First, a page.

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Alexander the Great Disappointment

December 15th, 2004 by Troy Goodfellow · No Comments · Uncategorized

Oliver Stone’s Alexander was a critical failure and a commercial mediocrity. Despite all the pre-release hype and early Oscar buzz, the end product was a major disappointment, especially to ancient history afficianadoes like myself.

So you have to feel sorry for GSC Gameworld, the Ukrainian developer tapped to make the “official” Alexander game. Movie tie-ins are pretty commonplace in the gaming industry these days, and now a strategy game is getting the Hollywood treatment. I’m sure that GSC was hoping that the movie would be a huge hit and that people would start picking up the game with a pouty Colin Farrel on the box.

And now they are entering a crowded Christmas season stuck to a dud of a movie. Plus, there are two other Alexander games out there. Tin Solider: Alexander the Great is a wargame, and Alexander: The Heroes Hour is sort of a roleplaying RTS.

GSC’s big advantage is its track record. They made Cossacks and American Conquest – two games that I could not see the appeal of, but both managed to be huge hits is Europe. Alexander was intended to be a showcase for their new Cossacks II engine, though a quick glance didn’t reveal any major changes to the game.

The reviews I’ve seen of Alexander the game are average at best (IGN gave it a high of 7, though the text of the review made it seem that the reviewer hated it.) The demo did nothing for me, but, like I said, I didn’t like their other games either.

We’re used to seeing bad computer games come out of movies. But when your game was supposed to debut some of your new tech, the one-two punch of a bad movie and a mediocre game worries you. I, of course, have little doubt that GSC will continue to make money hand over fist from the Euro market for Cossacks II. Still, the debacle of a movie must have made some people at GSC wince when they saw what they were tied to. I mean, no one expected Catwoman to be good.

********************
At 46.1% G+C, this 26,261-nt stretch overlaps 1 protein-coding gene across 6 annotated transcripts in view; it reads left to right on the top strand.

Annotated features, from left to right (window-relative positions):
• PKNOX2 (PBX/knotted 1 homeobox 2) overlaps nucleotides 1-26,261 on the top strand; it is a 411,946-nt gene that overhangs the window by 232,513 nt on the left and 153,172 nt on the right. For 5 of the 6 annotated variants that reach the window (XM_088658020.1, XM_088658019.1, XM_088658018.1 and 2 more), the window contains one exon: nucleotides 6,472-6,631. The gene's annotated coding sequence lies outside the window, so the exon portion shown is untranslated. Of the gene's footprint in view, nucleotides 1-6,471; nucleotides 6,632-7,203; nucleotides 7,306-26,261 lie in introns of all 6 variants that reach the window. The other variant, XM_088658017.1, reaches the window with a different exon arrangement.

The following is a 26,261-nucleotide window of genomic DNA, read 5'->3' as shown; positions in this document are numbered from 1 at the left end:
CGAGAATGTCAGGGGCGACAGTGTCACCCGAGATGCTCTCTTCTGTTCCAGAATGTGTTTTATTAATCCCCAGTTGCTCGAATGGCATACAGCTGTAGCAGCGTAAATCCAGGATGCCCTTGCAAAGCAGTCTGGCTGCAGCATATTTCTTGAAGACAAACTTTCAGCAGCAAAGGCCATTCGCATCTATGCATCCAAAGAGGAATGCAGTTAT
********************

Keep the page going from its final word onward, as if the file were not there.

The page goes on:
The idea of making a game about Alexander is not so new or original. In fact, there is little doubt that, given the release of the movie, Alexander games were inevitable. After all, the release of the Troy movie was closely followed by the abysmal Battle for Troy and the expansion for Spartan, Gates of Troy (soon available in North America). But to so conspicuously tie a strategy game to a movie is a big moment for the genre. I’m sure that it looked like a win-win for GSC. The movie was getting good buzz while in production, GSC has a lot of loyal fans and with Ubisoft doing the distribution there was good chance of shelf space – unlike the other Alexander games.

Until I play the full version, I will reserve final judgment on whether GSC has made a silk purse out of Stone’s sow’s ear.


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